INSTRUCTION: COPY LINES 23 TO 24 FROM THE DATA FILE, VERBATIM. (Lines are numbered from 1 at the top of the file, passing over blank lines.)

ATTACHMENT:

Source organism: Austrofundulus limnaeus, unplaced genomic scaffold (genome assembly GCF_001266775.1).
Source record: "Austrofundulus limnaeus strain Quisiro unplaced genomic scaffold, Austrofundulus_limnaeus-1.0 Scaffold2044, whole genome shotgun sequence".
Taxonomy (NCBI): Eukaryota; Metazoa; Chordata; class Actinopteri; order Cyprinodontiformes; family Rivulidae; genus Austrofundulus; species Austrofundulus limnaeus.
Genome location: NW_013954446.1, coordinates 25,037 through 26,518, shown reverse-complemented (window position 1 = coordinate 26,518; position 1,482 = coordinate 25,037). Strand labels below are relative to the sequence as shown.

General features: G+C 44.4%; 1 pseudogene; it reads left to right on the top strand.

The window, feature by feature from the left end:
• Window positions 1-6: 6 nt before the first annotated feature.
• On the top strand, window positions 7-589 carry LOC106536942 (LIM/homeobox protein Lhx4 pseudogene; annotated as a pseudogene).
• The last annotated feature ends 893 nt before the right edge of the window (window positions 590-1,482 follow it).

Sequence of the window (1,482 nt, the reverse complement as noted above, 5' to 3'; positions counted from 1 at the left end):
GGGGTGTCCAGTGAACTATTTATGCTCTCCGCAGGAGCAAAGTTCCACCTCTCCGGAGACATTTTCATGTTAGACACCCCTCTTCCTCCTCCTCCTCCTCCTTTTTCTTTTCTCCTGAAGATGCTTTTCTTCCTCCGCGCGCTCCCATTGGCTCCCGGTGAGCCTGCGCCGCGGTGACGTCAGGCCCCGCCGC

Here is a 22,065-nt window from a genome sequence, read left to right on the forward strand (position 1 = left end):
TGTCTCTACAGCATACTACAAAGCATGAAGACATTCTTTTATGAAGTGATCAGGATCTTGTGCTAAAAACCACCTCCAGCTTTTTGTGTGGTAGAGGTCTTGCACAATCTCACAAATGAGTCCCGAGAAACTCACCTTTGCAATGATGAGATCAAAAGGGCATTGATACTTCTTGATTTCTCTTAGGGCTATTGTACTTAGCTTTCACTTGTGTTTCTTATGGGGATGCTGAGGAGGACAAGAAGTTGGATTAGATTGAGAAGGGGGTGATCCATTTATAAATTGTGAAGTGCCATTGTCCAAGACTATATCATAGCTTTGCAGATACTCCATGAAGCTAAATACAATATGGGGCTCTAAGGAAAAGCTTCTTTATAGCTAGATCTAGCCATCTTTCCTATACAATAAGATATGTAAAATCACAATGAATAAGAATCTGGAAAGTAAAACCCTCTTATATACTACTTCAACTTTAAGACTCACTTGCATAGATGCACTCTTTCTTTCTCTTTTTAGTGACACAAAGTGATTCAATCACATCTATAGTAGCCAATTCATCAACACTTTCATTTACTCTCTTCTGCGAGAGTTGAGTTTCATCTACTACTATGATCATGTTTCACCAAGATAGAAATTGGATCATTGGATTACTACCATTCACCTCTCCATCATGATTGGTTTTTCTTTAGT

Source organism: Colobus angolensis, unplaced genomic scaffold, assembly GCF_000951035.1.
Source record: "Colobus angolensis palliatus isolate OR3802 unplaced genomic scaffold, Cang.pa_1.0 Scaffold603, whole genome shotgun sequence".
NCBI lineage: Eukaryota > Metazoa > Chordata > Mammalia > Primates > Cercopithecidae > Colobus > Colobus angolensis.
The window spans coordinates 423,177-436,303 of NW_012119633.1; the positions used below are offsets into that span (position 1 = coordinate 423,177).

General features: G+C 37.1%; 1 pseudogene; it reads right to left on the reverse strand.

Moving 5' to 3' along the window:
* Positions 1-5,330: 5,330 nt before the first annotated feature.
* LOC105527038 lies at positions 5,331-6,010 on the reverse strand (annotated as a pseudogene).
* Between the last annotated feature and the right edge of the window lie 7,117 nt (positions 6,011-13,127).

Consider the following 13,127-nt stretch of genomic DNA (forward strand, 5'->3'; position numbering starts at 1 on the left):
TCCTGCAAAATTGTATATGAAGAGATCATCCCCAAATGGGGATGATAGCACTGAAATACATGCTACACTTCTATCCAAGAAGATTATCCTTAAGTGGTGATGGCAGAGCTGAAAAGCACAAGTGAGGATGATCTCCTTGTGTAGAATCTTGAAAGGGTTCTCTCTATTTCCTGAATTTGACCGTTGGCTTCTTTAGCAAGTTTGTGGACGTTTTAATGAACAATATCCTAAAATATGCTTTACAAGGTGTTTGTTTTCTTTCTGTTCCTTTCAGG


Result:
Consider the following 13,127-nt stretch of genomic DNA (forward strand, 5'->3'; position numbering starts at 1 on the left):
TCCTGCAAAATTGTATATGAAGAGATCATCCCCAAATGGGGATGATAGCACTGAAATACATGCTACACTTCTATCCAAGAAGATTATCCTTAAGTGGTGATGGCAGAGCTGAAAAGCACAAGTGAGGATGATCTCCTTGTGTAGAATCTTGAAAGGGTTCTCTCTATTTCCTGAATTTGACCGTTGGCTTCTTTAGCAAGTTTGTGGACGTTTTAATGAACAATATCCTAAAATATGCTTTACAAGGTGTTTGTTTTCTTTCTGTTCCTTTCAGG